End Goal–Predictable Revenue Growth

If you have one-size-fits-all marketing and sales strategy, you will see mixed results. You want reliable, predictable revenue growth. That is why you have to optimize sales and marketing for each Quadrant.

We discuss these highly targeted strategies in the sections below:

  1. Quadrant 1: Increase usage
  2. Quadrant 2: Introduce new products
  3. Quadrant 3: Increase customer base
  4. Quadrant 4: Find new lines of business

Why the Four Funnels Framework is Your Key to Predictable Revenue

The Four Funnels Framework is a systematic methodology for generating high-quality B2B leads that deliver predictable revenue. This framework helps to overcome the “missing link” that sometimes develops between a company’s marketing and sales functions. Businesses can bridge this gap by implementing the following four funnels.

Four Funnels Framework

Funnel 1: Build Awareness

In order to sell to buyers, companies must first build awareness with their target market. The constant noise and crowding of increased market flooding creates buyers who are habituated to tuning out. Due to this, it takes nearly 16 distinct touches to sway prospective buyers to purchase; and this number only continues to rise.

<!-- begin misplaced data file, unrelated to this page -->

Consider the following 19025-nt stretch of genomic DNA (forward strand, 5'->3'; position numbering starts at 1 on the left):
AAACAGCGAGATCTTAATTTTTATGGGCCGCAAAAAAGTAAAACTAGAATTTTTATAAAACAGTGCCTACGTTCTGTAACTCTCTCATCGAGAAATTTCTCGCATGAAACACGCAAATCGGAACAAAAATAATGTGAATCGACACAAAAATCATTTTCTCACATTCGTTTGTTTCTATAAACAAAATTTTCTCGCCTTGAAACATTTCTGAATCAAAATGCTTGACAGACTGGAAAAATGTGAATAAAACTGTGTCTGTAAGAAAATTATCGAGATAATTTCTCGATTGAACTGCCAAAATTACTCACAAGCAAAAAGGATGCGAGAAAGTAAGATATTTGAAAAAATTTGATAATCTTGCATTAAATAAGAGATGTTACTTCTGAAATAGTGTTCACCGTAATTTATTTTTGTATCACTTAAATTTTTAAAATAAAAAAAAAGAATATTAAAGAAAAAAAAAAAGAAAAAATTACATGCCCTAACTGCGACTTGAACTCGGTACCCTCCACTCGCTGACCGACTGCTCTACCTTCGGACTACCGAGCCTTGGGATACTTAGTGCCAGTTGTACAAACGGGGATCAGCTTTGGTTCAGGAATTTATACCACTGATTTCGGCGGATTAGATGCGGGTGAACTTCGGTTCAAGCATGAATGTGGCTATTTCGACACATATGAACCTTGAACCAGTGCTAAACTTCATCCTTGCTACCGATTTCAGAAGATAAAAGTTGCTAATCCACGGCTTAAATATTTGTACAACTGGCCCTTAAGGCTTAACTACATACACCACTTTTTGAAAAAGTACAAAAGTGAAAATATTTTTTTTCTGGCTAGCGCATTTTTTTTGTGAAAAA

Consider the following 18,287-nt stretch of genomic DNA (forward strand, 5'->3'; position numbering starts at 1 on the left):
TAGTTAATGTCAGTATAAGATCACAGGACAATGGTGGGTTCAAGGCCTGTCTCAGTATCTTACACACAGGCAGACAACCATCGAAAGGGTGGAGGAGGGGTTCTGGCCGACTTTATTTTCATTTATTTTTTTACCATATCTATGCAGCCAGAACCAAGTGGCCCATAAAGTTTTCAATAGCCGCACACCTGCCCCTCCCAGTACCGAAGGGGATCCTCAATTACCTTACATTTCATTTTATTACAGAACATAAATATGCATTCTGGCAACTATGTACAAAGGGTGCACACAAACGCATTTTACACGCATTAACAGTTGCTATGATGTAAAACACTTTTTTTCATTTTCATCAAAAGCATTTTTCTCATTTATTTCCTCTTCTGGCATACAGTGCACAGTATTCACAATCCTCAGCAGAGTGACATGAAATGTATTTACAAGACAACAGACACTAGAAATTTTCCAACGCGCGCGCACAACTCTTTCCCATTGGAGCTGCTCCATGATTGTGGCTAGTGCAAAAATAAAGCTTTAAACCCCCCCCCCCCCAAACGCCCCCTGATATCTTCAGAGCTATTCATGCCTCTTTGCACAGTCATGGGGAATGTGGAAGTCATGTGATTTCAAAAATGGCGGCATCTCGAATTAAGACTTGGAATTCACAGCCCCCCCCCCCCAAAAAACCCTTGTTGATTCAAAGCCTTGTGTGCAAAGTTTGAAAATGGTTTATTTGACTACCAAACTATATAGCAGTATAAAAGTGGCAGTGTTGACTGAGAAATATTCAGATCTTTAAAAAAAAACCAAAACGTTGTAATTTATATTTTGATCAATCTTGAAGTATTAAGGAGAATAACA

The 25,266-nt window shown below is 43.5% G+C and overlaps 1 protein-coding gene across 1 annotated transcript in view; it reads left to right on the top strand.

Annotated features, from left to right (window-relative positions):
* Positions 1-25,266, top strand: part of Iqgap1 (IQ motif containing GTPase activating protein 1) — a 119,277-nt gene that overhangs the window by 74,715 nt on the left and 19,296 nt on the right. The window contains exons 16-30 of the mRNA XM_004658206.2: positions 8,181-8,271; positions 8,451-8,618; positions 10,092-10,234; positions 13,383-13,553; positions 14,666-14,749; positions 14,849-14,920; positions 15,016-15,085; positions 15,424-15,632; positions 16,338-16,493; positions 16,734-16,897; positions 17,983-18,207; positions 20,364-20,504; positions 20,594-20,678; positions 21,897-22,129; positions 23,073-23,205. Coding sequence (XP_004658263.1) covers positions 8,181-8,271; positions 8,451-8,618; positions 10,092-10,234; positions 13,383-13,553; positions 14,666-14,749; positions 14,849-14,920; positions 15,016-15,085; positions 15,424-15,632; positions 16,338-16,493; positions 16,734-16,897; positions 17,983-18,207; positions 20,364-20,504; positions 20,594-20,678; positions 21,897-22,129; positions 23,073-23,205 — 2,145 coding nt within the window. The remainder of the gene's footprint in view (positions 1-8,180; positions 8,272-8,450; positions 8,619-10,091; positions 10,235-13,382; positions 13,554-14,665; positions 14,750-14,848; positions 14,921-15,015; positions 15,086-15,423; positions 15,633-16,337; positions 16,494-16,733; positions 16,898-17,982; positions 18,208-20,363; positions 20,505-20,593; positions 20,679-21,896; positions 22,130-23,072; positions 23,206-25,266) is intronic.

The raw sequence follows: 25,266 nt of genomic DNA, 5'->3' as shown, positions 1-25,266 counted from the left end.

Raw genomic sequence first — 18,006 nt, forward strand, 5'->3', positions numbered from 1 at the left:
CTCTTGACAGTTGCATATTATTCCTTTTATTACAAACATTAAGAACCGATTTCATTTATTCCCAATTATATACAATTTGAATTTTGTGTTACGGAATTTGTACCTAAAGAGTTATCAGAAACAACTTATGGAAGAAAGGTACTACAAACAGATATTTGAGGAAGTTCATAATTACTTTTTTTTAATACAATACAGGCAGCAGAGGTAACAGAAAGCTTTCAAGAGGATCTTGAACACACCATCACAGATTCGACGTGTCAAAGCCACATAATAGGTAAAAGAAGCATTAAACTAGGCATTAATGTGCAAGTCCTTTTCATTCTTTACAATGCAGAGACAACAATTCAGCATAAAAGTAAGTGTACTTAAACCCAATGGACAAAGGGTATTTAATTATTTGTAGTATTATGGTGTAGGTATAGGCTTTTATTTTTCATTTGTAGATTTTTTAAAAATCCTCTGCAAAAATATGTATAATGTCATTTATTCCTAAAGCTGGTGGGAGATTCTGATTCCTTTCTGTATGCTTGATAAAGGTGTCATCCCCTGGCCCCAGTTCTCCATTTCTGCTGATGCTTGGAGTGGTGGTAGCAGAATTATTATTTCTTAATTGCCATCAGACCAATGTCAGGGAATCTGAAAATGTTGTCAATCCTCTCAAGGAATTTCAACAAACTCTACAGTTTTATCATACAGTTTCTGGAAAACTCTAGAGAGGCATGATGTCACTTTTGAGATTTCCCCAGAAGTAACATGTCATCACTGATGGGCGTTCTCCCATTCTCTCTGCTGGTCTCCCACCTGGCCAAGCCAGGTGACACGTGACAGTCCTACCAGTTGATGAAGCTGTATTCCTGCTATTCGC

Regardless of this tune out, businesses must still sell. To do so, they must first generate attention from prospective buyers. Buyers cannot purchase what they do not know exists. The most effective way to generate attention is by generating and publishing genuine marketing content. B2B sellers need to display knowledge of the pains and problems faced by their targeted buyers. Only when buyers feel that sellers understand their troubles will they consider entering into a purchasing transaction.

The goal of Funnel 1 is to drive a high number of the target buyers to where they can find out more and deepen the engagement with the seller.

Funnel 2: Build Trust

B2B buyers have little to no care about sellers’ particular products and services. Their primary concern is how to identify and address the problems they face in their companies and industries. To capture potential clients, B2B sellers must demonstrate care and understanding by freely providing the information required by prospects to solve their concerns and complications.

While such actions may appear to be giving away something for little to no return, providing this information establishes trust in the vendor. Trust generates quality leads that are more likely to transition into loyal clients.

The goal of the second funnel in the Four Funnels Framework is to feed the pipeline for Funnel 3—where Business Development Reps (BDRs) call those that have shown marketing engagement, qualify these, and pass on to Sales.

Funnel 3: Qualify

Until this point, seller engagement with buyers has primarily occurred electronically through the sellers’ websites, social media, and email campaigns. Now that contact information has been exchanged, it is time to qualify the potential buyer to determine if they are ready for engagement with Sales.